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Who Will Save The Economy From The GOP's Plan To Push It Over The Fiscal Cliff?

Do Joe Biden And Hakeem Jeffries Have What It Takes?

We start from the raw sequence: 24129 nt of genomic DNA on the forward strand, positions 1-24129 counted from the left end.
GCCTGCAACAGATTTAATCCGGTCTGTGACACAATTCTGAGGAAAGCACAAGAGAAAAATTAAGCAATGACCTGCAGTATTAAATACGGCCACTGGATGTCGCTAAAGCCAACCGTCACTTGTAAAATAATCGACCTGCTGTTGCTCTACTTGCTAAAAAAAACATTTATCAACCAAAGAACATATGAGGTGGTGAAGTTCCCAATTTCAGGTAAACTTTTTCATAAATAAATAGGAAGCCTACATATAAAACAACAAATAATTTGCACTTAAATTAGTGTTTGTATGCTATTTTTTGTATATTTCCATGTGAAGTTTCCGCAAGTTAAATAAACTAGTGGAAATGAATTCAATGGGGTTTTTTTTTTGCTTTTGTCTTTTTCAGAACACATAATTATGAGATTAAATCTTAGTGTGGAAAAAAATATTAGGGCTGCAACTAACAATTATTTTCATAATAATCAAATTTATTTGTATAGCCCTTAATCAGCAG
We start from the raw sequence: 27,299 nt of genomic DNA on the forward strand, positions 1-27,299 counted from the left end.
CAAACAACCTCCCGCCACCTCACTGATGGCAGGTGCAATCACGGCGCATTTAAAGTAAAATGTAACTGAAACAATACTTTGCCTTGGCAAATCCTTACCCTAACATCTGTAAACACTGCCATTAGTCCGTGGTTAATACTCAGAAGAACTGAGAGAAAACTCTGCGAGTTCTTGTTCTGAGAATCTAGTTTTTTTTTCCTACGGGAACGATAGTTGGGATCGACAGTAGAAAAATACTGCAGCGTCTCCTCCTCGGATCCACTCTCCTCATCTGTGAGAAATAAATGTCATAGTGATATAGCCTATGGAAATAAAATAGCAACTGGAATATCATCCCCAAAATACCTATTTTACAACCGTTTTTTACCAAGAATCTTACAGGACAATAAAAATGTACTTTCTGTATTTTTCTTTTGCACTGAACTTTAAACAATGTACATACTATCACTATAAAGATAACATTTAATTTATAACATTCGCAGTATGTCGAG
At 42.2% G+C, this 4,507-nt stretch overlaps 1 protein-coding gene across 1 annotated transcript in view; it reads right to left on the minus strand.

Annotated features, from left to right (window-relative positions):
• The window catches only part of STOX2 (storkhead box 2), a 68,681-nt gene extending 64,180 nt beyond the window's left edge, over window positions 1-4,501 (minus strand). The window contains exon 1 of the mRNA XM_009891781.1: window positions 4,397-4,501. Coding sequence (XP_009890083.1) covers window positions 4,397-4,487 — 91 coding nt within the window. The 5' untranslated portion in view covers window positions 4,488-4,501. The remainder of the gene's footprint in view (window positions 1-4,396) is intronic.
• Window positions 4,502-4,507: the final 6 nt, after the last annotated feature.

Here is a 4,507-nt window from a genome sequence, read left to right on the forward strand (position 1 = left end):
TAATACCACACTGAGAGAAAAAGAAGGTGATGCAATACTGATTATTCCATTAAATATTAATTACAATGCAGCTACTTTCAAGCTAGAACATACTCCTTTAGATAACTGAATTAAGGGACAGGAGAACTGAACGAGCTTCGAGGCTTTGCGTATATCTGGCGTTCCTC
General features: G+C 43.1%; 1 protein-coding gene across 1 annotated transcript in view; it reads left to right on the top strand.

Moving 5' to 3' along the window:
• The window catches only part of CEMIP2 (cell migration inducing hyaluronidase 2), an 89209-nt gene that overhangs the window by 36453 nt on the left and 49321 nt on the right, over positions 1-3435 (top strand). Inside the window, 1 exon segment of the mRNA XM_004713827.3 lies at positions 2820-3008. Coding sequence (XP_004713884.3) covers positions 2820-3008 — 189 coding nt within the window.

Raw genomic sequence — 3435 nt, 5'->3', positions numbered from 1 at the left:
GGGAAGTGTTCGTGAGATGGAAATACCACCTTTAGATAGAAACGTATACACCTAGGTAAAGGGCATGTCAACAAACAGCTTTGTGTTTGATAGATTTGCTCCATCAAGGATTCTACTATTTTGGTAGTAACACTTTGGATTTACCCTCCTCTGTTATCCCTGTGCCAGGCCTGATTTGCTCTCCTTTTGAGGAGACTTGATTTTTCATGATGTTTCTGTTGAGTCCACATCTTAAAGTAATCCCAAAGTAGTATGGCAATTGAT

The other day, my friend Helen called to tell me how excited she was that Laurence Tribe had written about changing his mind on how to deal with the debt ceiling. OK, sure… although aren’t most NY Times readers already there? Where? A legal theory that “builds on Section 4 of the 14th Amendment to argue that Congress, without realizing it, set itself on a path that would violate the Constitution when, in 1917, it capped the size of the federal debt. Over the years, Congress has raised the debt ceiling scores of times, most recently two years ago, when it set the cap at $31.4 trillion. We hit that amount on Jan. 19 and are being told that the ‘extraordinary measures’ Treasury has available to get around it are about to run out. When that happens, all hell will break loose. Taking advantage of that prospect, congressional Republicans are threatening to do nothing unless the administration agrees to slash lots of government programs that their party has had in its sights. If the president caves in to their demands, they will agree to raise the cap— until this crisis occurs again. Then, they will surely pursue the same game of chicken or, maybe more accurately, Russian roulette. It’s a complicated situation, but a solution is staring us in the face. Section 4 of the 14th Amendment says the “validity” of the public debt ‘shall not be questioned’— ever. Proponents of the unconstitutionality argument say that when Congress enacted the debt limit, effectively forcing the United States to stop borrowing to honor its debts when that limit was reached, it built a violation of that constitutional command into our fiscal structure, and that as a result, that limit and all that followed are invalid.”